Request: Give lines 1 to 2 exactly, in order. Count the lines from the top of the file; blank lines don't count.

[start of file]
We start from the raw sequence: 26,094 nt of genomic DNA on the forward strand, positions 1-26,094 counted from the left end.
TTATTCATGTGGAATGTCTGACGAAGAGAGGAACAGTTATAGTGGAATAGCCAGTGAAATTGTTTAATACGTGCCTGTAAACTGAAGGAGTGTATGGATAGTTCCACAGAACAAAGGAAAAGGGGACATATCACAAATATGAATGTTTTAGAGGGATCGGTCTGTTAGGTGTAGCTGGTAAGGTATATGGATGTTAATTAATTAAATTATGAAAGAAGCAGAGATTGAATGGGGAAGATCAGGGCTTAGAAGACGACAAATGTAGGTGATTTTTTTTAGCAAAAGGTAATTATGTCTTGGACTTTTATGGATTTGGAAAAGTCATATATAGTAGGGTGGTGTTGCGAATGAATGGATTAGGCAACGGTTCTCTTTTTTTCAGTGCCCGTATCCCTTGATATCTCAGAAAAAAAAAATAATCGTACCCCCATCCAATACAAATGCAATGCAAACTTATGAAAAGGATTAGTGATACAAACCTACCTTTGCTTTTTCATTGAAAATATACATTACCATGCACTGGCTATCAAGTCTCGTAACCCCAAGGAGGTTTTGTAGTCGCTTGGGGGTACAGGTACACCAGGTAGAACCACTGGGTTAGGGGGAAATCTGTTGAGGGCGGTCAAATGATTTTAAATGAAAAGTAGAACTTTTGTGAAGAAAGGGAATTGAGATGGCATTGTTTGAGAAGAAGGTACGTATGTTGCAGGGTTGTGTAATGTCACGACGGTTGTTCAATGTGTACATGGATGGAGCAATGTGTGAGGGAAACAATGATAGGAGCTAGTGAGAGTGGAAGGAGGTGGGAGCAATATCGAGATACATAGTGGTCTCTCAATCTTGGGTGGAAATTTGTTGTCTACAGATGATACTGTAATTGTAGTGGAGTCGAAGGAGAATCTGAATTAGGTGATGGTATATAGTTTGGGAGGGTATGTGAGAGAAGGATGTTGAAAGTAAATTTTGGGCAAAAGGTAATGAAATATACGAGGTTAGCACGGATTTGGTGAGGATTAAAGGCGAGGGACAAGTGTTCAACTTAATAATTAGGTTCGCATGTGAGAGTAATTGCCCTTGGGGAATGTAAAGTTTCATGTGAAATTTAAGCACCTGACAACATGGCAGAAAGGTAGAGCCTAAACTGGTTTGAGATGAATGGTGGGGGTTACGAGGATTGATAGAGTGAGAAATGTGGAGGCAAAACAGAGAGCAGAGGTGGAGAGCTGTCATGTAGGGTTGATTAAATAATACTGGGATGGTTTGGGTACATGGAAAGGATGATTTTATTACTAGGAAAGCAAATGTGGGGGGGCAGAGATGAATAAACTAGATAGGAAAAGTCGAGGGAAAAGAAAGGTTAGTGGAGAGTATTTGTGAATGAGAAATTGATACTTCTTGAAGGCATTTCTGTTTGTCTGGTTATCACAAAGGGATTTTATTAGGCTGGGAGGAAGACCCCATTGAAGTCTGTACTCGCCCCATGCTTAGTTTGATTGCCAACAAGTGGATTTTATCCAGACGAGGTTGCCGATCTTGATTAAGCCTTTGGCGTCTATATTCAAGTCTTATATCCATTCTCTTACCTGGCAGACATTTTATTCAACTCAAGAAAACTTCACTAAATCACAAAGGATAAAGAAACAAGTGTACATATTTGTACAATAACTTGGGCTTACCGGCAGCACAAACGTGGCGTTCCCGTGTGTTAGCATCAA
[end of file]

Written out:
We start from the raw sequence: 26,094 nt of genomic DNA on the forward strand, positions 1-26,094 counted from the left end.
TTATTCATGTGGAATGTCTGACGAAGAGAGGAACAGTTATAGTGGAATAGCCAGTGAAATTGTTTAATACGTGCCTGTAAACTGAAGGAGTGTATGGATAGTTCCACAGAACAAAGGAAAAGGGGACATATCACAAATATGAATGTTTTAGAGGGATCGGTCTGTTAGGTGTAGCTGGTAAGGTATATGGATGTTAATTAATTAAATTATGAAAGAAGCAGAGATTGAATGGGGAAGATCAGGGCTTAGAAGACGACAAATGTAGGTGATTTTTTTTAGCAAAAGGTAATTATGTCTTGGACTTTTATGGATTTGGAAAAGTCATATATAGTAGGGTGGTGTTGCGAATGAATGGATTAGGCAACGGTTCTCTTTTTTTCAGTGCCCGTATCCCTTGATATCTCAGAAAAAAAAAATAATCGTACCCCCATCCAATACAAATGCAATGCAAACTTATGAAAAGGATTAGTGATACAAACCTACCTTTGCTTTTTCATTGAAAATATACATTACCATGCACTGGCTATCAAGTCTCGTAACCCCAAGGAGGTTTTGTAGTCGCTTGGGGGTACAGGTACACCAGGTAGAACCACTGGGTTAGGGGGAAATCTGTTGAGGGCGGTCAAATGATTTTAAATGAAAAGTAGAACTTTTGTGAAGAAAGGGAATTGAGATGGCATTGTTTGAGAAGAAGGTACGTATGTTGCAGGGTTGTGTAATGTCACGACGGTTGTTCAATGTGTACATGGATGGAGCAATGTGTGAGGGAAACAATGATAGGAGCTAGTGAGAGTGGAAGGAGGTGGGAGCAATATCGAGATACATAGTGGTCTCTCAATCTTGGGTGGAAATTTGTTGTCTACAGATGATACTGTAATTGTAGTGGAGTCGAAGGAGAATCTGAATTAGGTGATGGTATATAGTTTGGGAGGGTATGTGAGAGAAGGATGTTGAAAGTAAATTTTGGGCAAAAGGTAATGAAATATACGAGGTTAGCACGGATTTGGTGAGGATTAAAGGCGAGGGACAAGTGTTCAACTTAATAATTAGGTTCGCATGTGAGAGTAATTGCCCTTGGGGAATGTAAAGTTTCATGTGAAATTTAAGCACCTGACAACATGGCAGAAAGGTAGAGCCTAAACTGGTTTGAGATGAATGGTGGGGGTTACGAGGATTGATAGAGTGAGAAATGTGGAGGCAAAACAGAGAGCAGAGGTGGAGAGCTGTCATGTAGGGTTGATTAAATAATACTGGGATGGTTTGGGTACATGGAAAGGATGATTTTATTACTAGGAAAGCAAATGTGGGGGGGCAGAGATGAATAAACTAGATAGGAAAAGTCGAGGGAAAAGAAAGGTTAGTGGAGAGTATTTGTGAATGAGAAATTGATACTTCTTGAAGGCATTTCTGTTTGTCTGGTTATCACAAAGGGATTTTATTAGGCTGGGAGGAAGACCCCATTGAAGTCTGTACTCGCCCCATGCTTAGTTTGATTGCCAACAAGTGGATTTTATCCAGACGAGGTTGCCGATCTTGATTAAGCCTTTGGCGTCTATATTCAAGTCTTATATCCATTCTCTTACCTGGCAGACATTTTATTCAACTCAAGAAAACTTCACTAAATCACAAAGGATAAAGAAACAAGTGTACATATTTGTACAATAACTTGGGCTTACCGGCAGCACAAACGTGGCGTTCCCGTGTGTTAGCATCAA